What was it that Jean Claude Juncker used to say?, “When it becomes serious, you have to lie”. Well, when it comes to the ECB’s balance sheet, they must have taken a leaf out of Junker’s book. According to ZeroHedge, the real figure of the balance sheet is $15 trillion because “guaranteed debt” is not counted even if its Greece.

The ECB, as I quoted recently from their own published balance sheet, has $15 trillion in loans outstanding to Europe. They claim a $4 trillion balance sheet based upon not counting guaranteed loans by various nations and by not counting contingent liabilities. This is the same scheme that is used for calculating the debt to GDP ratios of the countries in Europe. The methodology is consistent. If a loan, a debt, is guaranteed by a nation or if the liability is “contingent;”it is not counted. This, of course, does not mean that possibility of having to fund or write-off something is not there; it just means it is not counted.

Furthermore all guaranteed loans or debts of any nation, including Greece, are deemed “risk-free” and so the balance sheet of not just the ECB but the banks in Europe are skewed, as in incorrect by American standards, by the methodology employed. What is the “Standard Operating Procedure” in Europe would be fraudulent in the United States and while you may think that everyone is entitled to their own manner of doing things it also must be said that the European invention allows for increased risks and leverage that could overcome the Continent at any point. “Not counted” does NOT mean “not there” and so the cause for my great concern.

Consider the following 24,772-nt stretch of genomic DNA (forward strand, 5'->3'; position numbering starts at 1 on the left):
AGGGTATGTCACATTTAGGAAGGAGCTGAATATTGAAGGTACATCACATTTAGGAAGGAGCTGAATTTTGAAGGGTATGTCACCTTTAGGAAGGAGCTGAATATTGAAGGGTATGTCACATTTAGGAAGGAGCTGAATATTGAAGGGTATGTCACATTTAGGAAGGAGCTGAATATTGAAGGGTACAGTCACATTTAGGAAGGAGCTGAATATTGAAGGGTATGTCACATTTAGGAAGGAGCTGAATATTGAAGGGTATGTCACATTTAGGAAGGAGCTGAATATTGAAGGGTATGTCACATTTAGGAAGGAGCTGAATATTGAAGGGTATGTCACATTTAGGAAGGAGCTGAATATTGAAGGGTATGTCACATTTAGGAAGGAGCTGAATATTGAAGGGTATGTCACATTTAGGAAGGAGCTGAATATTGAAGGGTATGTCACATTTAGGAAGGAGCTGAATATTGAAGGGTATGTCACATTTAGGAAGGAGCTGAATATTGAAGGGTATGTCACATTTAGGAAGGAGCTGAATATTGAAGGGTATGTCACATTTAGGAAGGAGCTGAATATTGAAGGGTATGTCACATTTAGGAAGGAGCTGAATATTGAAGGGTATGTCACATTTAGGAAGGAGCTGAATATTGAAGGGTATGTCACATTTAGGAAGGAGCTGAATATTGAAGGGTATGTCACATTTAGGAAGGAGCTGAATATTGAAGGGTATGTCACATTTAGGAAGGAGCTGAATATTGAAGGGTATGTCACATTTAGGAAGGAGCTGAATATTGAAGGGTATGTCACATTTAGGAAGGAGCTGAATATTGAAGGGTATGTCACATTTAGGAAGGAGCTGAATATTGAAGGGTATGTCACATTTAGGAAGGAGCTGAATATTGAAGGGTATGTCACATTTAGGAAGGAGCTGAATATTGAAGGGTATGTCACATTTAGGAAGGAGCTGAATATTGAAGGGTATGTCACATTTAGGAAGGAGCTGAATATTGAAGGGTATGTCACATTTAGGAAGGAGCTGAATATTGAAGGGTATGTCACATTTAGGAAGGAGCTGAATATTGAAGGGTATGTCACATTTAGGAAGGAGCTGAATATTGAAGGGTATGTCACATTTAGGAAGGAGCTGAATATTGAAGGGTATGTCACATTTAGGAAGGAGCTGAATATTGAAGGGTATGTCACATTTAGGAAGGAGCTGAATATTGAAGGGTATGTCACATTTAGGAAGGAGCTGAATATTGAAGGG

European banks were supposed to be de-leveraging  in accordance with the Basel III rules but have grown by 7% according to recent data released by Eurostat. Target2 was supposed to be shrinking but has grown to almost one trillion Dollars. The loans at the ECB have been increasing and whether the credit line to the Spanish banks or the loans to the banks of many countries in Europe to buy their debt at auction keeps on growing. The risk factor is magnified so far past any margin of safety that I am fearful, more than fearful, that some event, some relatively minor event in fact could throw Europe off a cliff that will make our fiscal cliff look like a gently rolling hill in comparison.
I repeat and repeat again:


Source: ZeroHedge